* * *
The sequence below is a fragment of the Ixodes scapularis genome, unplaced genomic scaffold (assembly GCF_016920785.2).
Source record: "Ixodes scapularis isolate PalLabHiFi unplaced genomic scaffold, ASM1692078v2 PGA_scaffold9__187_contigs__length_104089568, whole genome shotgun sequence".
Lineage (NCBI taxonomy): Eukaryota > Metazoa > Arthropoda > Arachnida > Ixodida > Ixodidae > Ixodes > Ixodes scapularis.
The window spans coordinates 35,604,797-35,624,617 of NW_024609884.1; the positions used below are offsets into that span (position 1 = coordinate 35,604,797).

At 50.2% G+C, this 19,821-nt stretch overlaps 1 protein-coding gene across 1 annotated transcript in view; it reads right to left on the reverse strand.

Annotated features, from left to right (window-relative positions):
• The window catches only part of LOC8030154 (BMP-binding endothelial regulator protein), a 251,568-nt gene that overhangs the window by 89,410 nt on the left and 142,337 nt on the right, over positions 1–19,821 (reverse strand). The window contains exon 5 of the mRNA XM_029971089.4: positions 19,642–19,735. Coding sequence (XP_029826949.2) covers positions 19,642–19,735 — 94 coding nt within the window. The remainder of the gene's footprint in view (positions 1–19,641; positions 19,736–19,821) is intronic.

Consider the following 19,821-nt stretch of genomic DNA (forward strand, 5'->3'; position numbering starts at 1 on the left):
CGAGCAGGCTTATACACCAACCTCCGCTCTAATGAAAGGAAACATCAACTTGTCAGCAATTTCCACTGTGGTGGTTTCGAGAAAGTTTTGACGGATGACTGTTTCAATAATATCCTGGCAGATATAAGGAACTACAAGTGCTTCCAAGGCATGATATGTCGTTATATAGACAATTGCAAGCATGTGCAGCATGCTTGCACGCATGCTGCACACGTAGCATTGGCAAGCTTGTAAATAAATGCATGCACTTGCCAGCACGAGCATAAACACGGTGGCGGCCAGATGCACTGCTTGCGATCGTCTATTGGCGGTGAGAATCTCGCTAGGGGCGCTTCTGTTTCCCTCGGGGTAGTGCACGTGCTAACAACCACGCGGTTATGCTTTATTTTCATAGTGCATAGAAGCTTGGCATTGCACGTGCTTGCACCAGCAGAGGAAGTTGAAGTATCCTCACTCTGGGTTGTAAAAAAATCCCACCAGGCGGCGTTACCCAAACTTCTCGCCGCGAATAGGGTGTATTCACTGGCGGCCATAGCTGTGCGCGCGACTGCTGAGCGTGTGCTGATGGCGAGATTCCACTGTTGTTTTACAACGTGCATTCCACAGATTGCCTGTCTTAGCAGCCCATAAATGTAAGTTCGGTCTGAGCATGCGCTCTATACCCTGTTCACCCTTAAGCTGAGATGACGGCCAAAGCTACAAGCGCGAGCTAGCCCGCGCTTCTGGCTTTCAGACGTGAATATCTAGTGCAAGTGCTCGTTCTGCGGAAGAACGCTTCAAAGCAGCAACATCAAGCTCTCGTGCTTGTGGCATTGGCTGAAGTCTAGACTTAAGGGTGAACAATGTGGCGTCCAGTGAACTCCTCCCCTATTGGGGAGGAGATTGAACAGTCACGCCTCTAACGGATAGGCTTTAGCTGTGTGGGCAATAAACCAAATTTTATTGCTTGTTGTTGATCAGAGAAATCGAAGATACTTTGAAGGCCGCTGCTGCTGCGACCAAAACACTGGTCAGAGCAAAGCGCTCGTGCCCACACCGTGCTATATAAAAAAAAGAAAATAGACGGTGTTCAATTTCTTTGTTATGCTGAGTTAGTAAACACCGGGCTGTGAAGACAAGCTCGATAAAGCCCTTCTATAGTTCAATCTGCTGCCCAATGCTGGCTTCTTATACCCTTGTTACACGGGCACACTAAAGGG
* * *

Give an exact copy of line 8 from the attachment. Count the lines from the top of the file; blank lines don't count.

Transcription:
Consider the following 19,821-nt stretch of genomic DNA (forward strand, 5'->3'; position numbering starts at 1 on the left):